Jean-Luc Ponty: Mam' Mai
Jean-Luc Ponty (violin)
Tchokola (Epic EK 47378)
Jean-Luc Ponty (violin),
Myriam Betty, Esther Dobong’Na-Essiene, Angelique Kidjo (vocals), Abdou Mboup (vocals, percussion), Yves Ndjock (guitar), Guy Nsangue (bass), Kemo Kouyate (cora), Brice Wassy (drums), Moustapha Cisse (percussion).
Composed by Abdou Mboup, Yves Ndjock & Jean-Luc Ponty.
Recorded: Paris, 1990
Rating: 85/100 (learn more)
Jean-Luc Ponty had made a very good living playing his electric violin through all sorts of effects boxes. He used specially made violins of varying string counts and non-standard tunings. Ponty would crank the reverb to 11 and soar away on a magic carpet. His virtuosity, taste and unusual sound helped him sell tons of jazz-rock records in the 1980s. He was also among the first to adopt the MIDI interface and sequencers, which allowed him to add even more synthetic sounds to his already impressive arsenal.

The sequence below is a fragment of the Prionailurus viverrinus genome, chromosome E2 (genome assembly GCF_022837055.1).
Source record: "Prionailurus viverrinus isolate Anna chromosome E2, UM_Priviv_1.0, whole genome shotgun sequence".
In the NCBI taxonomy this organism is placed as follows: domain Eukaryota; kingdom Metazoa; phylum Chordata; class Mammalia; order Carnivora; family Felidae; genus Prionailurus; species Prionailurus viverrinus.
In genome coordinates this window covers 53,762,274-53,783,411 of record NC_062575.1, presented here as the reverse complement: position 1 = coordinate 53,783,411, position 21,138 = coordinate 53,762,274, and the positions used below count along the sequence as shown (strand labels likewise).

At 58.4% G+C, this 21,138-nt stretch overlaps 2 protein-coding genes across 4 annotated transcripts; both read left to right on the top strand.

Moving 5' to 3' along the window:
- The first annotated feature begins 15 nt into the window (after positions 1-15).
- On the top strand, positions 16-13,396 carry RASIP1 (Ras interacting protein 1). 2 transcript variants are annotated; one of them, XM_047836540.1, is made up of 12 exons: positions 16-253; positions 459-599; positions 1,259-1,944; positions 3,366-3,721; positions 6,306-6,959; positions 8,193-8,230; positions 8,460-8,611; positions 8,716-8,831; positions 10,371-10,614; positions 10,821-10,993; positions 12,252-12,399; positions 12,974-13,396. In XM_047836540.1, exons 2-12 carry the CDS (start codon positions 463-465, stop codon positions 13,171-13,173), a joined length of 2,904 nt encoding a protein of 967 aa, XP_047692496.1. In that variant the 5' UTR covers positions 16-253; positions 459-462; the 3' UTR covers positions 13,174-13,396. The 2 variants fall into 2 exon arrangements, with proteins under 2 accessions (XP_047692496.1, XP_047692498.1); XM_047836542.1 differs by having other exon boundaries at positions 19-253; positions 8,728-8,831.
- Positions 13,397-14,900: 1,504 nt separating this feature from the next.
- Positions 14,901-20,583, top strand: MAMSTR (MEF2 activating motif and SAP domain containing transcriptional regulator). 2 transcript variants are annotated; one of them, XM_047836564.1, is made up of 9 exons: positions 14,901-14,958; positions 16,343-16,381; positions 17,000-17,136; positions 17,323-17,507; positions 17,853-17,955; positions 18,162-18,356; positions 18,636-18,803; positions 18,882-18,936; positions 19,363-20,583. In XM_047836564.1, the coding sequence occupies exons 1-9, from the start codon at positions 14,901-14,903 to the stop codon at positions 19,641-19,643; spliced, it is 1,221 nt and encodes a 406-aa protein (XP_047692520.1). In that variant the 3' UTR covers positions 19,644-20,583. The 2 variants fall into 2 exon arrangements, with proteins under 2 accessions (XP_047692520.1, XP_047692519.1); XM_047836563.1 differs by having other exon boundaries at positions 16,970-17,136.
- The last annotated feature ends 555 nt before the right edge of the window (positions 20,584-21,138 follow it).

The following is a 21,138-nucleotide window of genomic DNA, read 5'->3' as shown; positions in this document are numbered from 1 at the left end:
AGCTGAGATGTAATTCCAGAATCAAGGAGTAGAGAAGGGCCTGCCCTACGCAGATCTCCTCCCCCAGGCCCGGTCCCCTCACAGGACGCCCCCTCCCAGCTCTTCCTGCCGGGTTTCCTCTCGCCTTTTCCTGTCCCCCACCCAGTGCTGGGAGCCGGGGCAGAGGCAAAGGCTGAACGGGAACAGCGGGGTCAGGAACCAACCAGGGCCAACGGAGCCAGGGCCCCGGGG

The Jean-Luc Ponty who showed up on Tchokola, however, was quite a different musician. On "Mam' Mai," based upon the traditional Senegalese "sabar" dance tradition, Ponty plays acoustic and electric violins sans reverb or any other major effects. Ponty was also playing a different kind of music. Bitten by the world-music fusion bug, he gathered a group of West African musicians to explore a quasi-Reggae jazz hybrid. As with most African-based music, the percussive rhythm dominates. The tune, replete with West African vocals, allows Ponty to show yet another side of his musical character. He does not play in the style of a West African violinist. (Is there any such thing?) Rather, he takes a European blues sensibility and sets it down right in the middle of the savannah.
Reviewer: Walter Kolosky
In Conversation with Jean-Luc Ponty by Thierry Quénum